Introducing the Manar al-Athar Open Access Photo Archive

The Manar al-Athar photo-archive’s ca. 3,000 photographs of floor mosaics show how classical imagery and motifs were re-purposed in Christian and Jewish buildings, such as the Roman wolf with Romulus and Remus […]

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7 Things You Should Know About ASOR’s Syrian Heritage Initiative

Beginning August 4, 2014, the American Schools of Oriental Research entered into a cooperative agreement with the U.S. Department of State to monitor, document, and report on cultural heritage damage in Syria.

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Artifacts of Unknown Origin: A Conservation Perspective

In the above video, trained conservator and ASOR Manager of Programs and Events LeeAnn Barnes Gordon gives her 2013 ASOR Annual Meeting paper, “Artifacts of Unknown Origin: A Conservation Perspective.” A primary objective of archaeological conservation is the preservation of archaeological materials for the future. Conservation activities may sometimes play an integral role in the acquisition, authentication, […]

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Archaeological Conservation at ASOR

Author: LeeAnn Barnes Gordon For the past two years, my colleague, Suzanne Davis, Associate Curator and Head of Conservation for the Kelsey Museum of Archaeology at the University of Michigan, and I have organized a session at the ASOR Annual Meeting on the topic of archaeological conservation. We were quite pleased that our session, Conservation […]

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Archaeology in Lebanon Today: Its Politics and Its Problems

By: Hélène Sader Lebanon has a long and very rich past, but in spite of the country’s wealth of ancient settlements, compared to neighboring countries archaeological research is far behind. While in the last decades archaeological research has greatly enhanced our understanding of Syria’s, Jordan’s, and Palestine’s past, Lebanon appears to be lagging behind and […]

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The Virtual World Project: Touring The Ancient World

By: Ronald A. Simkins and Nicolae Roddy, Creighton University There is nothing quite like teaching at an archaeological site, where ancient remains almost speak out to students as witnesses of the past. Both authors have led study tours in Israel, taking students to archaeological sites like Tel Dan, Bethsaida, Megiddo, Arad, Beer-sheba, and others, lecturing […]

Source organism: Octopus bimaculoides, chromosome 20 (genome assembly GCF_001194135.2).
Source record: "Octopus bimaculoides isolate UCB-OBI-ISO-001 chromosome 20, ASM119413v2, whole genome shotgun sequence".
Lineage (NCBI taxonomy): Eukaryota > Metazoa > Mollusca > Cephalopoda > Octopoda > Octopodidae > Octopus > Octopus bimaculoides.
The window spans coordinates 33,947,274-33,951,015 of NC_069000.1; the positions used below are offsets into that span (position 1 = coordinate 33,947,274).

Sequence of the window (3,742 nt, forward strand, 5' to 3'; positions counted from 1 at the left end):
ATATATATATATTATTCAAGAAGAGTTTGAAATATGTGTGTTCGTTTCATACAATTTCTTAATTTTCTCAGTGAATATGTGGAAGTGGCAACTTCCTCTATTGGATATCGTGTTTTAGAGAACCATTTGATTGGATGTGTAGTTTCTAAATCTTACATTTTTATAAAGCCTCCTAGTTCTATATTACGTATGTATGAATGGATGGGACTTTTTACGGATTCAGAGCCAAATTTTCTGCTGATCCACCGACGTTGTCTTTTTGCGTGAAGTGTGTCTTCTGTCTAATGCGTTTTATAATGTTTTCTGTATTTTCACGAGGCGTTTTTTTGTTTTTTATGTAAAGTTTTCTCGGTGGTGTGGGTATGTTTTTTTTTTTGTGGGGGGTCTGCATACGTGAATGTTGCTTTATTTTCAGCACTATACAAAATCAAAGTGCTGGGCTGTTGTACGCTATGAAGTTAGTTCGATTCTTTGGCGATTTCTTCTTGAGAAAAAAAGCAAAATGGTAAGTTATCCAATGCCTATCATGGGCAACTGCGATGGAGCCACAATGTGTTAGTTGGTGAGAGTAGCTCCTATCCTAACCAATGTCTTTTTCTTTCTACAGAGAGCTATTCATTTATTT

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iPads in the Field and Reflections on Archaeology’s Digital Future

By: William Caraher, University of North Dakota This past summer my excavation on Cyprus experimented with using iPads to document our excavations in the field. Since 2003, I have co-directed the Pyla-Koutsopetria Archaeological Project with Prof. R. Scott Moore of Indiana University of Pennsylvania and Prof. David K. Pettegrew of Messiah College. Over this time, […]

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Sustainability at Any Price is not Sustainable: Open Access and Archaeology

By: Eric Kansa, UC Berkeley and OpenContext.org This blog post looks at the open access debate, and notes how sustainability is as much of an ideological and political question as it is a financial issue. It is intended to follow up on previous blog posts (first, second, third) that discuss how the Aaron Swartz prosecution […]

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Archaeology after the Arab Spring

By: Jesse Casana The transformative political events in the Middle East over the past two years have had, among many other unexpected outcomes, profound effects on the direction of research in Near Eastern archaeology.  War and civil unrest act as both a carrot and a stick, forcing the cessation of fieldwork in some areas, while […]

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Archaeology and Cultural Heritage in Egypt after Mubarak

By: Greg Williams Egypt’s January 25th revolution was originally seen as part of the larger “Arab Spring” across the Middle East where old political regimes were overthrown by popular protests and replaced by representative democracies. But on January 28th 2011, as chaos reigned in Cairo’s Tahrir Square, reports began circulating around the globe claiming that […]

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The Cultural Afterlife of Mosaics in Turkey

By: Laurent Dissard, University of Pennsylvania Sensational discoveries of mosaics periodically make the headlines of newspapers in Turkey. After being discovered, unearthed, cleaned, and removed, these ancient floors slowly make their way to museums or private collections. For this month’s ASOR Blog on the Archaeology of Anatolia, I wish to examine the curious afterlife of mosaics […]

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The Gordion Furniture Project

By: Krysia Spirydowicz, Associate Professor, Art Conservation Program, Queen’s University, Kingston, Ontario, CANADA and Senior Conservator, Gordion Furniture Project, Ankara, TURKEY The ancient Phrygian capital of Gordion in central Anatolia was first explored in the early 1950s by a team from the University of Pennsylvania Museum of Archaeology and Anthropology. Located approximately 100 km southwest […]

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